CowboyRobot writes "In the past five years there has been an 8x increase in the amount of content being generated per every two-hour cinematic piece. Although 3D is not new, modern 3D technologies add from 100% to 200% more data per frame. In 2009, Avatar was one of the first movies to generate about a petabyte of information. The Hobbit: An Unexpected Journey was shot in a new digital format called High Frame Rate 3-D, which displays the movie at 48 frames per second, twice the standard 24-fps rate that's been in place for more than 80 years." But with digital storage transcending some other limitations of conventional projection techniques, it's not just framerate that directors are now able to play with more easily; it's the length of movies themselves, which stats suggest just keep getting longer.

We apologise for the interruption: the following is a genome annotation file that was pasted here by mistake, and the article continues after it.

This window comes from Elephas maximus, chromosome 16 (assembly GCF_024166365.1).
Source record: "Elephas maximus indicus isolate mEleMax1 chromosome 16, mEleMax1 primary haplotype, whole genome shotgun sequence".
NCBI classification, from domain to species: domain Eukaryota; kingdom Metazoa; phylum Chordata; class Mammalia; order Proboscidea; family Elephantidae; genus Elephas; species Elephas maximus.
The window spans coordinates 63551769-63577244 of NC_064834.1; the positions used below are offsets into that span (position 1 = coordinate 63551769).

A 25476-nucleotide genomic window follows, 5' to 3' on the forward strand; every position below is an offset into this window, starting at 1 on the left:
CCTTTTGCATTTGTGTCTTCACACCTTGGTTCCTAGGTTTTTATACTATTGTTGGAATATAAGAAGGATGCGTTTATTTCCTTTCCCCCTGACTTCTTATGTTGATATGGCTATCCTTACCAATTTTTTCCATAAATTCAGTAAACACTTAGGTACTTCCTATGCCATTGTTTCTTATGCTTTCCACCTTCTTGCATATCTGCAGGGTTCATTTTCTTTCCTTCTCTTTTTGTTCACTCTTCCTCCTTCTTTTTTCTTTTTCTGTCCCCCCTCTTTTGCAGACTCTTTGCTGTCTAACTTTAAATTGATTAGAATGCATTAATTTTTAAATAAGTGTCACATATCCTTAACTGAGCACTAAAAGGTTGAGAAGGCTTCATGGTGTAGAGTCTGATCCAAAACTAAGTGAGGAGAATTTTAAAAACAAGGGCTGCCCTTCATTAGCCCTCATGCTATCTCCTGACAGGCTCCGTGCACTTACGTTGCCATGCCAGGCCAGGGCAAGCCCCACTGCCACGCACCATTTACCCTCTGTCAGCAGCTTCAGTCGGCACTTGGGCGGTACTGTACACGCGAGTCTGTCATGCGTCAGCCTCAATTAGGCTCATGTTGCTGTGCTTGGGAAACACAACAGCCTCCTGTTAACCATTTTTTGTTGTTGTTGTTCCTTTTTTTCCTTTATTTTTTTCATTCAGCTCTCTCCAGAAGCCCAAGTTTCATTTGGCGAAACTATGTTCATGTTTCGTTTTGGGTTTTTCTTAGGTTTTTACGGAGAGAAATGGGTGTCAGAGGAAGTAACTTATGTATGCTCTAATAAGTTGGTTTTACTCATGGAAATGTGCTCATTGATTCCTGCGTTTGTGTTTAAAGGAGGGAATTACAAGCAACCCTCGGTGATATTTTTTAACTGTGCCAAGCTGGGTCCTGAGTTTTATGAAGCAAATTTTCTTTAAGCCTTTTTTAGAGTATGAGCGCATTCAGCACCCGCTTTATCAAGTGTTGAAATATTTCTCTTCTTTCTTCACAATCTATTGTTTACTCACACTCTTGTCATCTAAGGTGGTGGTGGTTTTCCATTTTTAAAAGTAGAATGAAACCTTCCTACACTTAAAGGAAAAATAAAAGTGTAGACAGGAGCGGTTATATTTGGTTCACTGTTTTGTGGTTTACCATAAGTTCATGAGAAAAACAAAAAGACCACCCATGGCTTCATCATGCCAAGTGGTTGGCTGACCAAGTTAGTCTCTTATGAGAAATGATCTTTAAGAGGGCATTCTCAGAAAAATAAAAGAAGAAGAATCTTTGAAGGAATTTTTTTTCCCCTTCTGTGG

Nerval's Lobster writes "When Canonical whipped back the curtain from its upcoming Ubuntu for smartphones, it set off a flurry of blogosphere speculation about the open-source operating system's chances on the open market. But which company would actually build such a device? Apple and Research In Motion and Nokia are all out of the running, for very obvious reasons. Motorola, as a subsidiary of Google, is also unlikely to leap on the Ubuntu bandwagon. While Hewlett-Packard has flirted with smartphones in the past, most notably after its Palm acquisition, the company doesn't seem too focused on that segment at the moment. That leaves manufacturers such as HTC, which currently offer devices running either Google Android or Windows Phone. But given Android's popularity, it might prove difficult for Canonical to convince these manufacturers to do more than release a token Ubuntu device—especially if Google and Microsoft apply counter-pressure."